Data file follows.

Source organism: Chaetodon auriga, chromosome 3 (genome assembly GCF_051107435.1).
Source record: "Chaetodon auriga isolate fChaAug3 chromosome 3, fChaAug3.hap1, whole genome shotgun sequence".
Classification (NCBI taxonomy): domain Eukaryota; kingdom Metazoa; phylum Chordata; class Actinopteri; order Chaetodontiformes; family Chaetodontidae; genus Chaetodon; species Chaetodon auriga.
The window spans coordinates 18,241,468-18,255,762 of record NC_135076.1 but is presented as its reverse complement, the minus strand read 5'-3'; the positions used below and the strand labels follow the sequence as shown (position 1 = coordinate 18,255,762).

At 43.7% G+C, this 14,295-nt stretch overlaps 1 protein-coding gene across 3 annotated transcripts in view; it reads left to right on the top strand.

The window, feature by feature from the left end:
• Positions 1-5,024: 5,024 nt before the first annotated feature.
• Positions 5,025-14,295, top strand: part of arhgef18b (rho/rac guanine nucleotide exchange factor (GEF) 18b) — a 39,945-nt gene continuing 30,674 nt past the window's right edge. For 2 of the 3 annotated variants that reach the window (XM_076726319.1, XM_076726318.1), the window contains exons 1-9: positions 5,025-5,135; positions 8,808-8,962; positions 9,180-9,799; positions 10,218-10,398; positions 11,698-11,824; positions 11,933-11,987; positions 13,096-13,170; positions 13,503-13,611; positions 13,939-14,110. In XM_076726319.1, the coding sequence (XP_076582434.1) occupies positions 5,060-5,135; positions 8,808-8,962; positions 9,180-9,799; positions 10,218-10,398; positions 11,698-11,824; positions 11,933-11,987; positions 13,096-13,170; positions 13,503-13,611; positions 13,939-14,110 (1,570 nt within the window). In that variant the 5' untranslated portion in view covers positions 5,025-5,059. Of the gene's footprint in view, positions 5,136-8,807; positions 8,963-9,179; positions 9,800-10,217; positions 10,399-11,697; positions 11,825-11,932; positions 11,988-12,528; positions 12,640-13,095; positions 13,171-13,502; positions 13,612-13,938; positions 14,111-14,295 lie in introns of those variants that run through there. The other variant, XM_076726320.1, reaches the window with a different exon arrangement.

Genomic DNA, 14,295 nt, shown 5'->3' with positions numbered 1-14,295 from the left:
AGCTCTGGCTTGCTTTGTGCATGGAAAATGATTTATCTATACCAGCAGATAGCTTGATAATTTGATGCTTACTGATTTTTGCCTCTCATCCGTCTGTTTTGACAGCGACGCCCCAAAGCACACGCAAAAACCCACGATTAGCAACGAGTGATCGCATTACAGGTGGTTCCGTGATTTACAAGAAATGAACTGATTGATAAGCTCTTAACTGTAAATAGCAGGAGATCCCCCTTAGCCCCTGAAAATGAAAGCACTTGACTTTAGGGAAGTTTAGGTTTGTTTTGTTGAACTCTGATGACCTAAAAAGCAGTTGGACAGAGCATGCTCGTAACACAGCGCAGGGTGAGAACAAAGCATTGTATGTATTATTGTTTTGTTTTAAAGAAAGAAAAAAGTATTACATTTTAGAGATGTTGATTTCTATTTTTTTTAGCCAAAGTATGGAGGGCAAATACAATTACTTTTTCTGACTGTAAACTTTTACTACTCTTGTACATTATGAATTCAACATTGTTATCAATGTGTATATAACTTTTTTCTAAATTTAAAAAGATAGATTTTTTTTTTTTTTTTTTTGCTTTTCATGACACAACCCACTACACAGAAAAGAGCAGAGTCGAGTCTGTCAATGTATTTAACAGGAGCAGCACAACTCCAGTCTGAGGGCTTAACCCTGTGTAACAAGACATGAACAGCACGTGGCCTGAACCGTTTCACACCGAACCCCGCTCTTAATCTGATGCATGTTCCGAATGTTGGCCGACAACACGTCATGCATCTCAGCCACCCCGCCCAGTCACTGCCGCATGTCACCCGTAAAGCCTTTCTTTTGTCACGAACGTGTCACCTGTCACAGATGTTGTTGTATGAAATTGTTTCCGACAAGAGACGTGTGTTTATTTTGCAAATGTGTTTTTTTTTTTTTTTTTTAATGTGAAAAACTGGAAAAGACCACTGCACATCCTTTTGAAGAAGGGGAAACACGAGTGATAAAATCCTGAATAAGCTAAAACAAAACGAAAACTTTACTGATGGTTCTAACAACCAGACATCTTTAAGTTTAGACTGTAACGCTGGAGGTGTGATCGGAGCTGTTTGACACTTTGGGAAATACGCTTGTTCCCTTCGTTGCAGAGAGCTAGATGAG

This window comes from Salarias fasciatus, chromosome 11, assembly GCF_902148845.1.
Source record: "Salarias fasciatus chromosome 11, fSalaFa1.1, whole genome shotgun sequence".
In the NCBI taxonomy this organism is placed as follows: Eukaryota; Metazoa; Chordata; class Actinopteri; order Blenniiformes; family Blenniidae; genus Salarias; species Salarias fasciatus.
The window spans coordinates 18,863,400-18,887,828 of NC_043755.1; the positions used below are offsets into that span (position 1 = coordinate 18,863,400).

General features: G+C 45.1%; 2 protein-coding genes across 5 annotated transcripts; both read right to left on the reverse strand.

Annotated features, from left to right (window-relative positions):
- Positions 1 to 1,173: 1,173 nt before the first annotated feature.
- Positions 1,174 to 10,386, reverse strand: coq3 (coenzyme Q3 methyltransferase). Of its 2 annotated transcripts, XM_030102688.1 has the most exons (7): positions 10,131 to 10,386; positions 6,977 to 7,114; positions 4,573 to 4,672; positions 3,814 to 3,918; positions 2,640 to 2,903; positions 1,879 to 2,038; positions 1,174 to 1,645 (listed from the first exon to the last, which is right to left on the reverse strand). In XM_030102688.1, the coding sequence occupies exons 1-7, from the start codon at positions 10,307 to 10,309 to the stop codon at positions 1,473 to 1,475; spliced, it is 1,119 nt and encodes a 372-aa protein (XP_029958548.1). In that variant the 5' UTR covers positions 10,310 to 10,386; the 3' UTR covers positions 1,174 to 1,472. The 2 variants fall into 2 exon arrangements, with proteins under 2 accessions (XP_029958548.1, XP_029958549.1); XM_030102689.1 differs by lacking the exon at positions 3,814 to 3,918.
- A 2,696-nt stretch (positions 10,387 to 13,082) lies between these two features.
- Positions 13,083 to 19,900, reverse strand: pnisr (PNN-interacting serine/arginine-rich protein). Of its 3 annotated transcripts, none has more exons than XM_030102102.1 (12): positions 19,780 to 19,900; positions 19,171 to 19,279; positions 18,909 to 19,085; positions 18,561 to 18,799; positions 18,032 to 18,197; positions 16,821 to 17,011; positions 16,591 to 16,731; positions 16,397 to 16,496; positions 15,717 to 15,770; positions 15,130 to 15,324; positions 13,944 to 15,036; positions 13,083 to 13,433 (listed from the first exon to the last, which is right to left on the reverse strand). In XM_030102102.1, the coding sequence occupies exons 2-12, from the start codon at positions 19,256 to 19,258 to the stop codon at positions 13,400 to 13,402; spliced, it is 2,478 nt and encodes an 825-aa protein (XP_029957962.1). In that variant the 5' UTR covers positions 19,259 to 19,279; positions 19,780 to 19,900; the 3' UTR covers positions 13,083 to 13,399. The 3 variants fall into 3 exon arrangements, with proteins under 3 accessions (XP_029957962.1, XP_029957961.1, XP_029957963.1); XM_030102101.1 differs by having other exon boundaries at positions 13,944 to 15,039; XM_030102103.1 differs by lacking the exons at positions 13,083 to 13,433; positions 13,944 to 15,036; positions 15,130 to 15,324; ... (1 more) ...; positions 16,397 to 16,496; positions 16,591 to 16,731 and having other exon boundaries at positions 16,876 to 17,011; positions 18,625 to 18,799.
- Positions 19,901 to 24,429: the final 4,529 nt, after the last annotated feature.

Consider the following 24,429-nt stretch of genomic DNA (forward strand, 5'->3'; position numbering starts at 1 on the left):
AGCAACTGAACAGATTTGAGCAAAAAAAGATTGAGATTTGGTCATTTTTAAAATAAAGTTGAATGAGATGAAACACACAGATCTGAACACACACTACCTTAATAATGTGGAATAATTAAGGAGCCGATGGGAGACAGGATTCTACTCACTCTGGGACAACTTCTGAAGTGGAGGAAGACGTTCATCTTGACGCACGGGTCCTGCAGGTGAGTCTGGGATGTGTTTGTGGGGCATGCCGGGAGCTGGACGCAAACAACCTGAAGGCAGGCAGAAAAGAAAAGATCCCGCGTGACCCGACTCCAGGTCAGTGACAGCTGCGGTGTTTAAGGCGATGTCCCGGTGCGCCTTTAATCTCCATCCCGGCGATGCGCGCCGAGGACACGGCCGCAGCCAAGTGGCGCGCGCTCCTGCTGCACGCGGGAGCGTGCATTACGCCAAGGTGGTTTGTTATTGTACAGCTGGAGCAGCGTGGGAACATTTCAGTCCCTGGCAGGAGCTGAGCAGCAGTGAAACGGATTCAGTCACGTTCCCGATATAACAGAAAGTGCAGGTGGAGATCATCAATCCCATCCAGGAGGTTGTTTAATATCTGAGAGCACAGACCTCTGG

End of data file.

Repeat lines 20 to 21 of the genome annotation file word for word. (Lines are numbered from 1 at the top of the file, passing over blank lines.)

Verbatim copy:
- Positions 13,083 to 19,900, reverse strand: pnisr (PNN-interacting serine/arginine-rich protein). Of its 3 annotated transcripts, none has more exons than XM_030102102.1 (12): positions 19,780 to 19,900; positions 19,171 to 19,279; positions 18,909 to 19,085; positions 18,561 to 18,799; positions 18,032 to 18,197; positions 16,821 to 17,011; positions 16,591 to 16,731; positions 16,397 to 16,496; positions 15,717 to 15,770; positions 15,130 to 15,324; positions 13,944 to 15,036; positions 13,083 to 13,433 (listed from the first exon to the last, which is right to left on the reverse strand). In XM_030102102.1, the coding sequence occupies exons 2-12, from the start codon at positions 19,256 to 19,258 to the stop codon at positions 13,400 to 13,402; spliced, it is 2,478 nt and encodes an 825-aa protein (XP_029957962.1). In that variant the 5' UTR covers positions 19,259 to 19,279; positions 19,780 to 19,900; the 3' UTR covers positions 13,083 to 13,399. The 3 variants fall into 3 exon arrangements, with proteins under 3 accessions (XP_029957962.1, XP_029957961.1, XP_029957963.1); XM_030102101.1 differs by having other exon boundaries at positions 13,944 to 15,039; XM_030102103.1 differs by lacking the exons at positions 13,083 to 13,433; positions 13,944 to 15,036; positions 15,130 to 15,324; ... (1 more) ...; positions 16,397 to 16,496; positions 16,591 to 16,731 and having other exon boundaries at positions 16,876 to 17,011; positions 18,625 to 18,799.
- Positions 19,901 to 24,429: the final 4,529 nt, after the last annotated feature.